5. The improved method of claim 4 wherein said triethylenediamine is present in an amount ranging from about 1.0 to about 7.5 weight %.
6. The improved method of claim 4 wherein said triethylenediamine is present in an amount ranging from about 4 to about 6 weight %.
7. Filter for removing toxic gases from an air stream comprising chromium-free carbon particles impregnated with copper, triethylenediamine and one or more components selected from the group consisting of molybdenum and vanadium.
8. The filter of claim 7 wherein the carbon particles are additionally impregnated with silver.
9. The filter of claim 8 wherein the silver content is up to 0.5 weight percent.
10. The filter of claim 7 wherein the toxic gases removed are one or more of cyanogen chloride, cyanogen and hydrogen cyanide.
11. The filter of claim 10 wherein the molybdenum and/or vanadium content ranges from about 1 to about 10 weight percent, individually.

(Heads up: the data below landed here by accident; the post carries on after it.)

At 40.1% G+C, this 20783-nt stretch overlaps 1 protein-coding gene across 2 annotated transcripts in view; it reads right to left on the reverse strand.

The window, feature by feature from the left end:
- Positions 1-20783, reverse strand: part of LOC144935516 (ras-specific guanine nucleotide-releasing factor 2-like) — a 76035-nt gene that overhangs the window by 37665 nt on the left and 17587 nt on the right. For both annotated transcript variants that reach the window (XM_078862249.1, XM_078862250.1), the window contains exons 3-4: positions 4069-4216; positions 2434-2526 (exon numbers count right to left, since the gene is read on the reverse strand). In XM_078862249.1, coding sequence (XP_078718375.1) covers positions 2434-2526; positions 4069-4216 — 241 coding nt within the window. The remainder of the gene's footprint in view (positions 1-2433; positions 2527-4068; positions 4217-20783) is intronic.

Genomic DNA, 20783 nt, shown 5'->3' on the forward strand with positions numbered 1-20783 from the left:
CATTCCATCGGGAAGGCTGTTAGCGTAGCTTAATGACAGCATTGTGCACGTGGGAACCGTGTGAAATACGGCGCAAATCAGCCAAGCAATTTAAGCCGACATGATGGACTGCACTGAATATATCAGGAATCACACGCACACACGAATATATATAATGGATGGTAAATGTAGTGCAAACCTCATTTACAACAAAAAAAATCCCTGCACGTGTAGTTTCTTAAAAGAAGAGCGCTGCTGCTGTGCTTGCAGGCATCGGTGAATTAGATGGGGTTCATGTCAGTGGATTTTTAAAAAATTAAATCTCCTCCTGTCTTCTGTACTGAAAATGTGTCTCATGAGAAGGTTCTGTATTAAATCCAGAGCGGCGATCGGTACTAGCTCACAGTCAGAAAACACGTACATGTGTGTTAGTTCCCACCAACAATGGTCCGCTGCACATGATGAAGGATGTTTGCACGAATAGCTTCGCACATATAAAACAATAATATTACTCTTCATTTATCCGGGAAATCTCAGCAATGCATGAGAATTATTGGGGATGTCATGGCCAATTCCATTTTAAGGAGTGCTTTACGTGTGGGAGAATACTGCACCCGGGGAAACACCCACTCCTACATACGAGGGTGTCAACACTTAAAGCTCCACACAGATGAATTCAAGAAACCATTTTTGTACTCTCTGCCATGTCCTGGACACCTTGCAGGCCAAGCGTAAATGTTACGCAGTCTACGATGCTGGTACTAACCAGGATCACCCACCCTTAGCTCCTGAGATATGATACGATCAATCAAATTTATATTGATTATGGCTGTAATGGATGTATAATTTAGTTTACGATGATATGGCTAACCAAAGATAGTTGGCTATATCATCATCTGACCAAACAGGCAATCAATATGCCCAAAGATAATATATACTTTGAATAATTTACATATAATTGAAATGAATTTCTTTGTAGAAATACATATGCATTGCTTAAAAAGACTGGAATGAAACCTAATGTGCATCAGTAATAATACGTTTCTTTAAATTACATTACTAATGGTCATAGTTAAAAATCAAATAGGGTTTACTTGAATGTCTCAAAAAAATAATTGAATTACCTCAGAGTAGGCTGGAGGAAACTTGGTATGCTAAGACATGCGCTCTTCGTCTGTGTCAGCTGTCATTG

12. The filter of claim 7 wherein the copper content is from about 5 to about 20 weight percent.
13. The filter of claim 7 wherein the triethylenediamine content is from about 1.0 to about 7.5 weight percent.
14. The filter of claim 7 or 8 having the following composition:
copper: from about 5 to about 20 weight %
silver: up to 0.5 weight %
molybdenum: from about 1 to about 10 weight %
triethylenediamine: from about 1.0 to about 7.5 weight %
15. The filter of claim 14 having the following composition:
copper: 5 to 20 weight %
silver: up to 0.5 weight %
molybdenum: 1 to 10 weight %
triethylenediamine: 4 to 6 weight %
16. The filter of claim 7 or 8 having the following composition:
copper: from about 5 to about 20 weight %
silver: up to about 0.5 weight %